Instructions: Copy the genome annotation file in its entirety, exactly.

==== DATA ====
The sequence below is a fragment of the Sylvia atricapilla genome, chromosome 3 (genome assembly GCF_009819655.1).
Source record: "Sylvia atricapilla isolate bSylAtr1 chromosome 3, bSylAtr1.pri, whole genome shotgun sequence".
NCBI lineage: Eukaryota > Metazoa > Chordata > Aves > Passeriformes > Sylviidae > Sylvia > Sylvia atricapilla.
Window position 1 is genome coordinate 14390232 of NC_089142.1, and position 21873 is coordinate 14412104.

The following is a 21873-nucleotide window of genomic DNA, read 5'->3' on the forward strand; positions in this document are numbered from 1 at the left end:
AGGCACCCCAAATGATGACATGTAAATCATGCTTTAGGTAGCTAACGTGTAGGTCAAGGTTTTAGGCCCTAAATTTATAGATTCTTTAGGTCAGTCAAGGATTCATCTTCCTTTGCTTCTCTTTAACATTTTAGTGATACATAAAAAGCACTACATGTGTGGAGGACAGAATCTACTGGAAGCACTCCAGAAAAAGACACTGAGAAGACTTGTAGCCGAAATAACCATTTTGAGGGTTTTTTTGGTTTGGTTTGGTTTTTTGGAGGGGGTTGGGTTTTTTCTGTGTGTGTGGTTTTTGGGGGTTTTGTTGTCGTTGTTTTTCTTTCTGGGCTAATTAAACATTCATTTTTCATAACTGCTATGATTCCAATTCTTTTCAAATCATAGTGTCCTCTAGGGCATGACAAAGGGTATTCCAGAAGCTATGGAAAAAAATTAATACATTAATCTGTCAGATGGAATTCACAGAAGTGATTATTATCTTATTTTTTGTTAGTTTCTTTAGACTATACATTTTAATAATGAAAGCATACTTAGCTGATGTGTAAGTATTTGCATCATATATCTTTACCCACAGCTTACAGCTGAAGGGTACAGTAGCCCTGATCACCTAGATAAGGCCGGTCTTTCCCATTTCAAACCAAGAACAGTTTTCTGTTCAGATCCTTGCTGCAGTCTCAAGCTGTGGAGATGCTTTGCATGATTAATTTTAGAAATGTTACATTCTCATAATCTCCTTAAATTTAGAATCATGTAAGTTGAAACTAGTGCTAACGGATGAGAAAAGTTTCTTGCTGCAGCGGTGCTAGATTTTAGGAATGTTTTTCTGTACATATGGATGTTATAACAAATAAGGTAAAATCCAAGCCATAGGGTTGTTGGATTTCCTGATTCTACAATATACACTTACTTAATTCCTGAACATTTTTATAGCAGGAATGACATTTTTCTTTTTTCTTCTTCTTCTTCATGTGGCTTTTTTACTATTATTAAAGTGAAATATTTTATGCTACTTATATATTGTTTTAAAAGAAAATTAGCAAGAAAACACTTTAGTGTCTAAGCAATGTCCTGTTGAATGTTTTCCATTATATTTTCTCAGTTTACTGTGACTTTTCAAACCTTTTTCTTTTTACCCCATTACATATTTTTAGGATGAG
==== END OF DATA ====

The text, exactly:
The sequence below is a fragment of the Sylvia atricapilla genome, chromosome 3 (genome assembly GCF_009819655.1).
Source record: "Sylvia atricapilla isolate bSylAtr1 chromosome 3, bSylAtr1.pri, whole genome shotgun sequence".
NCBI lineage: Eukaryota > Metazoa > Chordata > Aves > Passeriformes > Sylviidae > Sylvia > Sylvia atricapilla.
Window position 1 is genome coordinate 14390232 of NC_089142.1, and position 21873 is coordinate 14412104.

The following is a 21873-nucleotide window of genomic DNA, read 5'->3' on the forward strand; positions in this document are numbered from 1 at the left end:
AGGCACCCCAAATGATGACATGTAAATCATGCTTTAGGTAGCTAACGTGTAGGTCAAGGTTTTAGGCCCTAAATTTATAGATTCTTTAGGTCAGTCAAGGATTCATCTTCCTTTGCTTCTCTTTAACATTTTAGTGATACATAAAAAGCACTACATGTGTGGAGGACAGAATCTACTGGAAGCACTCCAGAAAAAGACACTGAGAAGACTTGTAGCCGAAATAACCATTTTGAGGGTTTTTTTGGTTTGGTTTGGTTTTTTGGAGGGGGTTGGGTTTTTTCTGTGTGTGTGGTTTTTGGGGGTTTTGTTGTCGTTGTTTTTCTTTCTGGGCTAATTAAACATTCATTTTTCATAACTGCTATGATTCCAATTCTTTTCAAATCATAGTGTCCTCTAGGGCATGACAAAGGGTATTCCAGAAGCTATGGAAAAAAATTAATACATTAATCTGTCAGATGGAATTCACAGAAGTGATTATTATCTTATTTTTTGTTAGTTTCTTTAGACTATACATTTTAATAATGAAAGCATACTTAGCTGATGTGTAAGTATTTGCATCATATATCTTTACCCACAGCTTACAGCTGAAGGGTACAGTAGCCCTGATCACCTAGATAAGGCCGGTCTTTCCCATTTCAAACCAAGAACAGTTTTCTGTTCAGATCCTTGCTGCAGTCTCAAGCTGTGGAGATGCTTTGCATGATTAATTTTAGAAATGTTACATTCTCATAATCTCCTTAAATTTAGAATCATGTAAGTTGAAACTAGTGCTAACGGATGAGAAAAGTTTCTTGCTGCAGCGGTGCTAGATTTTAGGAATGTTTTTCTGTACATATGGATGTTATAACAAATAAGGTAAAATCCAAGCCATAGGGTTGTTGGATTTCCTGATTCTACAATATACACTTACTTAATTCCTGAACATTTTTATAGCAGGAATGACATTTTTCTTTTTTCTTCTTCTTCTTCATGTGGCTTTTTTACTATTATTAAAGTGAAATATTTTATGCTACTTATATATTGTTTTAAAAGAAAATTAGCAAGAAAACACTTTAGTGTCTAAGCAATGTCCTGTTGAATGTTTTCCATTATATTTTCTCAGTTTACTGTGACTTTTCAAACCTTTTTCTTTTTACCCCATTACATATTTTTAGGATGAG